Fish and Wildlife Service, Interior.
Notice of document availability.
The U.S. Fish and Wildlife Service (Service) announces the availability for public review of the draft revised Recovery Plan for the Apache trout (Oncorhynchus apache). The Apache trout currently inhabits the upper Salt River and Little Colorado River drainages in Arizona. The Service solicits review and comment from the public on this draft revised Recovery Plan. The Service will also accept any new information received during the comment period to complete its 5-year review of the Apache trout.
The comment period for this draft revised Recovery Plan (Recovery Plan) closes September 25, 2007. Comments on the Recovery Plan must be received by the closing date to ensure consideration.
Persons wishing to review the Recovery Plan can obtain a paper or CD copy from the Arizona Fishery Resources Office, U.S. Fish and Wildlife Service, P.O. Box 39, Pinetop, Arizona 85935, telephone 928/338-4288, facsimile 928/338-4763, e-mail: Stewart_Jacks@fws.gov. The Recovery Plan may also be obtained from the Internet at http://www.fws.gov/endangered by selecting “Species Search” from the left-side menu bar and entering the species' name in the “Search Species” text box. If you wish to comment on the Recovery Plan, you may submit your comments and materials to the Arizona Fishery Resources Office.Start Further Info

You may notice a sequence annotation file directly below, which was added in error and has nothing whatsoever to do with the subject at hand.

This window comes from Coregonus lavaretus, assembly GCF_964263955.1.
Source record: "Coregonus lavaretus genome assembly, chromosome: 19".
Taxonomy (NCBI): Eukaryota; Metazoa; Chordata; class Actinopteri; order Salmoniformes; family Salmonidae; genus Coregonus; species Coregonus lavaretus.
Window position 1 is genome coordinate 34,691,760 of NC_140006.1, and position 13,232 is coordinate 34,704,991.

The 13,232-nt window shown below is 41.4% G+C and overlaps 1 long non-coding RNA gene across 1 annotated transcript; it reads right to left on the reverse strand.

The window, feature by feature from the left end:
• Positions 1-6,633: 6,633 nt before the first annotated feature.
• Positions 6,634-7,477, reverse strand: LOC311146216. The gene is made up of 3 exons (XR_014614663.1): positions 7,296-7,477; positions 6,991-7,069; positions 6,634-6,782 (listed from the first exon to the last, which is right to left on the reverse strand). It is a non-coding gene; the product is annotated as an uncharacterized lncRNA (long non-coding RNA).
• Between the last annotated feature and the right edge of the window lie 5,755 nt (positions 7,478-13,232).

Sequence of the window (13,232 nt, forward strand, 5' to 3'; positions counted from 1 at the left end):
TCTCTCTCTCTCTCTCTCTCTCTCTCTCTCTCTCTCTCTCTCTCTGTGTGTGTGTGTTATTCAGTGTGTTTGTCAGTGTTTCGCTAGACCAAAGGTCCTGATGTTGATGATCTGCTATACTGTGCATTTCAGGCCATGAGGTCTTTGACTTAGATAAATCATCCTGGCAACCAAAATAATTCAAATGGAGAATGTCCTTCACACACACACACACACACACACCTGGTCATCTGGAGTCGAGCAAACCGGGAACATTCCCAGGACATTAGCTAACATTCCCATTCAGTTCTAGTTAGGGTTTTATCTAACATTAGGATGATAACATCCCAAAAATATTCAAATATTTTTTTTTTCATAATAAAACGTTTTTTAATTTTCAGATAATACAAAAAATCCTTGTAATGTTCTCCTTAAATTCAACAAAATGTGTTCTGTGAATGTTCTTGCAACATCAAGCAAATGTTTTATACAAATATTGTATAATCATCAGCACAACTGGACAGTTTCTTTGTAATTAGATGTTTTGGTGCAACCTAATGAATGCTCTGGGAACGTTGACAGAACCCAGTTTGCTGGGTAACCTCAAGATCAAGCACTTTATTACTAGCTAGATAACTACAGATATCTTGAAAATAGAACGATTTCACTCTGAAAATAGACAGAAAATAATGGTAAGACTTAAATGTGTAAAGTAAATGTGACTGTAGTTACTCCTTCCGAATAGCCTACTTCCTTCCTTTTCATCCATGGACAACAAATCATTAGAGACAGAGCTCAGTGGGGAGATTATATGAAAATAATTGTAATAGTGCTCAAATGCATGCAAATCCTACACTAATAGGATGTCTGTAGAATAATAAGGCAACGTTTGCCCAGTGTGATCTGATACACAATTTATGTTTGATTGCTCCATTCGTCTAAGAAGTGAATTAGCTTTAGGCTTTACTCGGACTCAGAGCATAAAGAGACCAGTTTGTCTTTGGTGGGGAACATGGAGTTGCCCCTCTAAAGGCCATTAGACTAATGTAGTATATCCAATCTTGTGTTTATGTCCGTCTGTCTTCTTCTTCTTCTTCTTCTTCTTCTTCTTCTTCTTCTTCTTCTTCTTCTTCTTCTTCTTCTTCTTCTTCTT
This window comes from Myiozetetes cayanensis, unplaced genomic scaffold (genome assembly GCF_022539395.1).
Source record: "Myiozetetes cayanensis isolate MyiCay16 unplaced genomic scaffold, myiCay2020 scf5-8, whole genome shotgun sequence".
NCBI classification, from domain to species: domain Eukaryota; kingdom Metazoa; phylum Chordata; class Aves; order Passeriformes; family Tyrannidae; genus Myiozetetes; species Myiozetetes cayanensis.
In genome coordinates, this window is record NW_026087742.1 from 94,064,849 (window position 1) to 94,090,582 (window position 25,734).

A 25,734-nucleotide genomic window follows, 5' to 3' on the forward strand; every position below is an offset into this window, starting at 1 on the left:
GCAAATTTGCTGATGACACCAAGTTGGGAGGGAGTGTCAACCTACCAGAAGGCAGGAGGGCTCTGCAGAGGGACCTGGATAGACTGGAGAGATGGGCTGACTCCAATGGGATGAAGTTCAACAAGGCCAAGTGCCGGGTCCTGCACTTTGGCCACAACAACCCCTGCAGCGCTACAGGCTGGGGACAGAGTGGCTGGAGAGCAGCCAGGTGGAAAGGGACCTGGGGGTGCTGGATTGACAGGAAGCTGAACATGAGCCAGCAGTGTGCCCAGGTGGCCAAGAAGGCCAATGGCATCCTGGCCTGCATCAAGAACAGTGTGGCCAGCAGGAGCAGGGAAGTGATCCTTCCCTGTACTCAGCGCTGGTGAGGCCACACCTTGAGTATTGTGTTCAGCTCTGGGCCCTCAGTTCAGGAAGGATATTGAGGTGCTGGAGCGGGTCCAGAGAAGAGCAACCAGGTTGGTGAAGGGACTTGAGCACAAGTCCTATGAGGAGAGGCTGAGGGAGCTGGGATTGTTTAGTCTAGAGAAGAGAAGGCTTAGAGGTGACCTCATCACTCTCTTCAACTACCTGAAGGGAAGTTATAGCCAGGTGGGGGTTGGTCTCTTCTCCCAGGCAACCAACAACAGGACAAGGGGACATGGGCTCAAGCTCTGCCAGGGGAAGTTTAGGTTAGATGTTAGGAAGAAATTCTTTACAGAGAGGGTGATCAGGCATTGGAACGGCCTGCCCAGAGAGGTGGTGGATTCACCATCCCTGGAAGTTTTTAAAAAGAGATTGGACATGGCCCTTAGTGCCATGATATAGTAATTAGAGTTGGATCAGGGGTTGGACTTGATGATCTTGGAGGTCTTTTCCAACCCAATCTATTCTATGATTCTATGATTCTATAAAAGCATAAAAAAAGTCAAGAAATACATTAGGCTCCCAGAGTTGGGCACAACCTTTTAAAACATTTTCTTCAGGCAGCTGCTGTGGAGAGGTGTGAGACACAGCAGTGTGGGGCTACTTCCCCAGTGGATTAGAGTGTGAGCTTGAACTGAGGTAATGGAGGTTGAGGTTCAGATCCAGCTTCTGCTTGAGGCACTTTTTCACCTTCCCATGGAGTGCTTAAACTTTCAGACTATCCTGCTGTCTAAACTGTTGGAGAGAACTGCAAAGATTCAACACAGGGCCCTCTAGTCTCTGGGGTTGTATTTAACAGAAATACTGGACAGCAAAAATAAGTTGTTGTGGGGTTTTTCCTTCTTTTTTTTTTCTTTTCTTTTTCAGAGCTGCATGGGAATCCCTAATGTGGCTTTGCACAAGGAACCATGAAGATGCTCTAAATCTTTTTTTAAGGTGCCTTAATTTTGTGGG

FOR FURTHER INFORMATION CONTACT:
Stewart Jacks, Project Leader, at the Pinetop address above.End Further Info End Preamble Start Supplemental Information
The Endangered Species Act of 1973 (Act), as amended (16 U.S.C. 1531 et seq.) requires the development of recovery plans for listed species unless such a plan would not promote the conservation of a particular species. Section 4(f) of the Act, as amended in 1988, requires that public notice and an opportunity for public review and comment be provided during recovery plan development. The Service will consider all information presented during a public comment period prior to approval of each new or revised recovery plan. The Service and other Federal agencies will also take these Start Printed Page 41351comments into account in the course of implementing recovery plans.
The Service is also conducting a 5-year review for Apache trout under section 4(c)(2)(A) of the Act. A 5-year review is a periodic process, based on the best scientific and commercial data available at the time of the review, conducted to ensure that the classification of a species as threatened or endangered on the List of Endangered and Threatened Species (List) is accurate. We initiated the 5-year review for Apache trout on April 21, 2006 (71 FR 20714). Because the Service has not yet completed this review, we will use any new information received during the comment period for the revised Recovery Plan to complete the 5-year review for Apache trout. Based on the results of the 5-year review, we will make a recommendation whether the Apache trout should retain its current classification as threatened, be reclassified to endangered, or removed from the List (delisted). The Service will undertake a separate rulemaking process if the Apache trout is to be reclassified or delisted.